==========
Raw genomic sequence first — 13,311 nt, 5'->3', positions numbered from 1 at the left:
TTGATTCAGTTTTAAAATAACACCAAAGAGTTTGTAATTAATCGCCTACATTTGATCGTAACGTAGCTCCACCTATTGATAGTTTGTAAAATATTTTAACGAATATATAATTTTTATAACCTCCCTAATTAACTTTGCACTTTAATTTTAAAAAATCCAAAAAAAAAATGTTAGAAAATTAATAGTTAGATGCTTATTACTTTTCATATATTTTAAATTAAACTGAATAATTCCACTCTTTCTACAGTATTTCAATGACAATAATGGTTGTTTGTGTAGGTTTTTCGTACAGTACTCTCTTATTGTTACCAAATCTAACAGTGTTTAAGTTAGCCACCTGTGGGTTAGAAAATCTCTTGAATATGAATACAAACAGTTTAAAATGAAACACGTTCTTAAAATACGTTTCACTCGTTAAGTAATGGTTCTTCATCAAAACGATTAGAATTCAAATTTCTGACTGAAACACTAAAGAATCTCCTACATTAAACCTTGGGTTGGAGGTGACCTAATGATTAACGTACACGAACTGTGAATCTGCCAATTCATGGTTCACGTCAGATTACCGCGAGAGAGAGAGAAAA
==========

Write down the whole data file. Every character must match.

Raw genomic sequence first — 13,311 nt, 5'->3', positions numbered from 1 at the left:
TTGATTCAGTTTTAAAATAACACCAAAGAGTTTGTAATTAATCGCCTACATTTGATCGTAACGTAGCTCCACCTATTGATAGTTTGTAAAATATTTTAACGAATATATAATTTTTATAACCTCCCTAATTAACTTTGCACTTTAATTTTAAAAAATCCAAAAAAAAAATGTTAGAAAATTAATAGTTAGATGCTTATTACTTTTCATATATTTTAAATTAAACTGAATAATTCCACTCTTTCTACAGTATTTCAATGACAATAATGGTTGTTTGTGTAGGTTTTTCGTACAGTACTCTCTTATTGTTACCAAATCTAACAGTGTTTAAGTTAGCCACCTGTGGGTTAGAAAATCTCTTGAATATGAATACAAACAGTTTAAAATGAAACACGTTCTTAAAATACGTTTCACTCGTTAAGTAATGGTTCTTCATCAAAACGATTAGAATTCAAATTTCTGACTGAAACACTAAAGAATCTCCTACATTAAACCTTGGGTTGGAGGTGACCTAATGATTAACGTACACGAACTGTGAATCTGCCAATTCATGGTTCACGTCAGATTACCGCGAGAGAGAGAGAAAA